First, we saw the theater. On the morning of the screening we decided to take a few hours off to enjoy the city. The weather was beautiful and we wanted to see the famous Hamburg harbor. While taking a walk on the old town central street we noticed a familiar image of a man hiding behind a door: the poster of The Three Stories of Galicia. It was right next to the poster of Eat, Pray, Love – the Hollywood blockbuster starring Julia Roberts. The movie theater “Passage” where our film was screening had a display of the different films playing that day. It was a good feeling to see our poster in such fine company!
In the evening, when we got to the theater to test the sound and picture and speak with our moderator, we had a chance to look around and enjoy the lobby of this remarkable movie theater. It was just recently fully renovated and preserved its look from the beginning of the century.
Looking at the theater, one can easily imagine the type of audience it must have been built for. People are wearing their evening best. The ladies are seated in comfortable leather chairs, while the gentlemen stay in line at the bar to get cocktails or a glass of wine. Perhaps somebody is waiting for their party to arrive… As the movie is about to start, everybody goes up the stairs covered in… a red carpet! Coming up these stairs everyone feels like a star.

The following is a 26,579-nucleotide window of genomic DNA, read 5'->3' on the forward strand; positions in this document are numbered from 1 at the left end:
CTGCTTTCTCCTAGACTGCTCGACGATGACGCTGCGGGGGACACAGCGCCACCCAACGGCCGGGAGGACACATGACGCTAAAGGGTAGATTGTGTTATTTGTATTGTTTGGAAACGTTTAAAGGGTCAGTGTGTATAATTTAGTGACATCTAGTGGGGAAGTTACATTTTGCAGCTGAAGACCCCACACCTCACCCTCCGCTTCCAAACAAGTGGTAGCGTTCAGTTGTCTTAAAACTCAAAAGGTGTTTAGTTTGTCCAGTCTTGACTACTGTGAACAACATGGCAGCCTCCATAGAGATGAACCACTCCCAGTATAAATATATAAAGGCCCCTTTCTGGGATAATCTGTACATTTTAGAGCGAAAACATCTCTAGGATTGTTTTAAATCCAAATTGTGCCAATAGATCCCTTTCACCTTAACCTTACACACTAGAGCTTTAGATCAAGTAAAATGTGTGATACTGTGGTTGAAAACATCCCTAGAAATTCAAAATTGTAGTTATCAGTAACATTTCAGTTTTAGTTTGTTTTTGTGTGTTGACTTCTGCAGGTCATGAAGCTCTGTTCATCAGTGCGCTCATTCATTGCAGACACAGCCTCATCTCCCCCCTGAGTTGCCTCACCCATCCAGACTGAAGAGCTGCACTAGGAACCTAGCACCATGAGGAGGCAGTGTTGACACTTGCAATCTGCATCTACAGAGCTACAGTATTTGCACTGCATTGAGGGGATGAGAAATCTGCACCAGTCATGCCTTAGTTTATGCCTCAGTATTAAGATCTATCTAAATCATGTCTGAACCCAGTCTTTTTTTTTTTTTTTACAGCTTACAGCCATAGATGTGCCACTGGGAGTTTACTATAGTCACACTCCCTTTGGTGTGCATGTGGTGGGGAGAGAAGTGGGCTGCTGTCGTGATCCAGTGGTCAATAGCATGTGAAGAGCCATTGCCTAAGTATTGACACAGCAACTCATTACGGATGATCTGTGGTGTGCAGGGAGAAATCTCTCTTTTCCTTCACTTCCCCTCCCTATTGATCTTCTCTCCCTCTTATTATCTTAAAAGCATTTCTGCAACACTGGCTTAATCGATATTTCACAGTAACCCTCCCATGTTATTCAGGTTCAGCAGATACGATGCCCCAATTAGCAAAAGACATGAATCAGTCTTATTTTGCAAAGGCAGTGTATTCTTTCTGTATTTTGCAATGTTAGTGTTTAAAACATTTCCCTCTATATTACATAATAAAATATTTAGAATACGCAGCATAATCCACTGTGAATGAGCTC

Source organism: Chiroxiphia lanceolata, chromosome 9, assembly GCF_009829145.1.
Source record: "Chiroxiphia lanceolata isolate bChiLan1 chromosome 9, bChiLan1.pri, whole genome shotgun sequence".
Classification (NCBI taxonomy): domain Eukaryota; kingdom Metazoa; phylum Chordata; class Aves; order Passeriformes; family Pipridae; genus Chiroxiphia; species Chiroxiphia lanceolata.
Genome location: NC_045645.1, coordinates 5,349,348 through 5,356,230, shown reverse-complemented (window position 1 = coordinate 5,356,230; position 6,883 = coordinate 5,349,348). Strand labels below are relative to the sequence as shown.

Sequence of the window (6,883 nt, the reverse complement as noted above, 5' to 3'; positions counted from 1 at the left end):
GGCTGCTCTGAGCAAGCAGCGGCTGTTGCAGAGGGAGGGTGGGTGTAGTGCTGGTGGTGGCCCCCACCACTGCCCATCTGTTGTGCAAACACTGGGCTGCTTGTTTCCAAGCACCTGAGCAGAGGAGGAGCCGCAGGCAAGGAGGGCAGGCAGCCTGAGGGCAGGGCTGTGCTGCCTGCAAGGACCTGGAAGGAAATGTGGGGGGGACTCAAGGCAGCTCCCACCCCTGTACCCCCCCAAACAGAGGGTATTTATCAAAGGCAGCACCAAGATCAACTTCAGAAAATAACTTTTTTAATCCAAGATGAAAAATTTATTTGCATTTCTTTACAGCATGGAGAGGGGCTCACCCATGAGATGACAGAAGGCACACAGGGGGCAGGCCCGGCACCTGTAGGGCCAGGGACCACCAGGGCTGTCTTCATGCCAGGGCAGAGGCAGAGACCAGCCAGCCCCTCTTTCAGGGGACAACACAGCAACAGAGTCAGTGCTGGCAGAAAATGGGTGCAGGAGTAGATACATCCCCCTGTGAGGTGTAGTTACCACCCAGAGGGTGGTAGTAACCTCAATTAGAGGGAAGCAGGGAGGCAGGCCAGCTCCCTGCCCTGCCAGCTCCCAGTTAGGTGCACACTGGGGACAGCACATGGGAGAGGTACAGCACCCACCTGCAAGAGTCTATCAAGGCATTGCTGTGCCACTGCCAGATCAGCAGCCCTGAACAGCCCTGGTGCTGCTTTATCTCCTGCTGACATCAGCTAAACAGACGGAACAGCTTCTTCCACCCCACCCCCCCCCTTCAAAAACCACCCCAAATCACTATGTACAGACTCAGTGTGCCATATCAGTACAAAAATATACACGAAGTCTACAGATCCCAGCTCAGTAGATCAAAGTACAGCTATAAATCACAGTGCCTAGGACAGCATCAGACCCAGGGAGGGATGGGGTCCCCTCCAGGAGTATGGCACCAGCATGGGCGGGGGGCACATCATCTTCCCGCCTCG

The screening itself was pretty successful: all the tickets were sold out, more chairs needed to be brought in and every second member of the public had tears in their eyes. We must admit we had to have a few cocktails ourselves that evening to recover from this wonderful experience. The Q&A section afterwards proved once more that people who came to see our film knew a lot about the subject matter.
During the first screening we had one question about the credibility of the characters in our film; we were asked if we thought our characters were telling the truth. This question was in reference to Olia’s story as a representative of the Ukrainian resistance. Interestingly, just before we left for Hamburg somebody had asked as if we believed Aharon’s story. Our answer was that in all three instances we made a conscious choice to believe our characters and a conscious decision to present the events from their perspective. As one of our filmmaker friends from Hamburg said: “Somebody needed to start the three-way conversation. This film is a good start”.
So during this second screening, we were prepared to hear more comments like that, questioning our interpretation of the events and our choice of characters, but there were none. There were a lot of positive comments from the audience and a lot of interest when we shared some anecdotes about the making of the film.
We also have to say that we had a wonderful moderator, Claire Wilisch who is a documentary filmmaker herself and who really took the time to learn about us, about the film and the region itself. We were lucky and very happy to have her with us. Thanks Claire!
At the end, one of the members of the audience said he was from Lviv on a business trip and had learned about the film by accident. “You have made a film about my family, he said. My uncle and my father didn’t speak to each other for forty years because during the war they were fighting on opposite sides. Thank you for making this film”.